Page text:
|Listed||December 2, 1991|
|Description||Annual with narrow, alternate leaves and yellow flower heads.|
|Habitat||Vernal pools and swales.|
|Threats||Residential and agricultural development.|
Sonoma sunshine is an annual in the aster family that grows to a height of about 12 in (30 cm). The stems and leaves are mostly hairless; the leaves are alternate and narrow. Flower heads, with yellow disk and ray flowers, bloom in March and April. It is distinguished from similar members of its genus by the presence of red stigmas in the ray flowers. It is also known by the common name, Baker's Sticky Seed.
Baker's sticky seed is found only in vernal pools and other seasonal wetlands in California's Cotati and Sonoma valleys, which lie north of San Francisco. These wetlands occur where a nonporus layer, such as clay, hardpan, or volcanic stone, lies beneath surface depressions. In these places, winter rains form pools which gradually dry out during the spring and summer. This unique habitat will not support plant species that are intolerant of inundation or aquatic species that require permanent standing water. In the Cotati Valley, vernal pools form on Huichica loam and Clear Lake clay soil types where there is an impervious layer 2-3 ft (0.6-1 m) below the surface.
Sonoma sunshine is sometimes found together with two other federally Endangered plants: Burke's goldfields (Lasthenia burkei) and Sebastopol mead-owfoam (Limnanthes vinculans). The portion of the valley where these three species occur is about 16 mi (26 km) long and 5-11 mi (9-18 km) wide. It is bounded on the north by the town of Windsor; on the south by the town of Hessel; on the west by the Laguna de Santa Rosa, a tributary of the Russian River; and on the east by the foothills of the Sonoma and Mayacmas Mountains.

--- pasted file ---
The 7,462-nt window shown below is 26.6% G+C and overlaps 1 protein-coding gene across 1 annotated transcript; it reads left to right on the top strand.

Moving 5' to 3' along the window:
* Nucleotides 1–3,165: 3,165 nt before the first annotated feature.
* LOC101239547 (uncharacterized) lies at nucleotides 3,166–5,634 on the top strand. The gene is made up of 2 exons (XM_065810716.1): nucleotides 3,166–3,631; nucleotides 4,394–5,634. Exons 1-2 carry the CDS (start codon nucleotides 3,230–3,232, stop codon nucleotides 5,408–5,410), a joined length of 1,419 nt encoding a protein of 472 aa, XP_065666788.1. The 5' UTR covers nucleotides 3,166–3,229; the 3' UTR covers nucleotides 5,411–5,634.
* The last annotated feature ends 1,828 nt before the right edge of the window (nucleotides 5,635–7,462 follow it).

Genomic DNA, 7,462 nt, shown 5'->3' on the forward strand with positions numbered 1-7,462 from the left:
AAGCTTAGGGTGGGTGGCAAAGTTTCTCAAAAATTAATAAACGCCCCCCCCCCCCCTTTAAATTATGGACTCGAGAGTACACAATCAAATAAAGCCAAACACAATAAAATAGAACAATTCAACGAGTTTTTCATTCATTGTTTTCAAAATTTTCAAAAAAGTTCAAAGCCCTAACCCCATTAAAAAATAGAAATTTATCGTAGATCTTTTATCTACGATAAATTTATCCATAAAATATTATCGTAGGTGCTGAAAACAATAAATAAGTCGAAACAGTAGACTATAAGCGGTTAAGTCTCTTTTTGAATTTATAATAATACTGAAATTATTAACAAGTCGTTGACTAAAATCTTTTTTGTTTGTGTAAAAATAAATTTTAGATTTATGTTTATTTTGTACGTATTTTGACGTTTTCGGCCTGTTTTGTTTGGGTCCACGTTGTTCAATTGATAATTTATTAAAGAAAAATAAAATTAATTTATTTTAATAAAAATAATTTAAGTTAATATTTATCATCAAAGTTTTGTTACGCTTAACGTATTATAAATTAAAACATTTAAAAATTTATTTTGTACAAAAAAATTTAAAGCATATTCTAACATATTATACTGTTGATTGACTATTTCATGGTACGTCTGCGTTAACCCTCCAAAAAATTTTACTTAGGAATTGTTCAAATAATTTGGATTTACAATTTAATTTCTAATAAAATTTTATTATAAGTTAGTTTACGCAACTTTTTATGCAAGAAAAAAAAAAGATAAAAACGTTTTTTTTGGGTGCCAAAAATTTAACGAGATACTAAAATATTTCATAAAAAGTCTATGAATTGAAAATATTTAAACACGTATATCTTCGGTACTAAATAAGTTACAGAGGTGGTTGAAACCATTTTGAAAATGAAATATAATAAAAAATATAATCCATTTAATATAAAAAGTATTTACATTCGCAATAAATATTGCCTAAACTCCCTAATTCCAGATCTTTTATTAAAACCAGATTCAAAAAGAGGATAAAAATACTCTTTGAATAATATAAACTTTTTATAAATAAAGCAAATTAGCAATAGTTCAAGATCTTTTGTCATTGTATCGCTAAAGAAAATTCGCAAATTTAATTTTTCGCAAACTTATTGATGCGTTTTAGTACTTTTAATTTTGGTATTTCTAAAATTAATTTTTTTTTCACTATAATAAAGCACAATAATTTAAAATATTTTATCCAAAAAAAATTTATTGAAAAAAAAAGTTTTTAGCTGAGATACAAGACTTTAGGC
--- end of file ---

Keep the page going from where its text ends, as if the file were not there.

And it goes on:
Other plants associated with these vernal pools include fringed downingia (Downingia concolor); Navarretia spp.; smooth lasthenia (Lasthenia glaberrima); and Lobb's buttercup (Ranunculus lobii).
Sonoma sunshine was first collected in 1946. It is endemic to Sonoma County and has been found nowhere else.
At present, there are 30 known populations of Sonoma sunshine in vernal pools in the southern portion of the Cotati Valley and four populations in Sonoma Valley. These scattered sites stretch from the vicinity of Santa Rosa south to the town of Hessel. Most of the vernal pools are on private land. One site, the Todd Road Reserve, is owned by the California Department of Fish and Game. It contains populations of Sonoma sunshine and Sebastopol meadowfoam (Limnanthes vinculans). Four other sites are owned by county or city agencies.
The overwhelming threat to Sonoma sunshine and other vernal pool species is the destruction of their unique habitats for residential and agricultural development. So far about 90% of the Cotati Valley has been developed. The pressing need for affordable housing within commuting distance of San Francisco has increased development throughout the valley.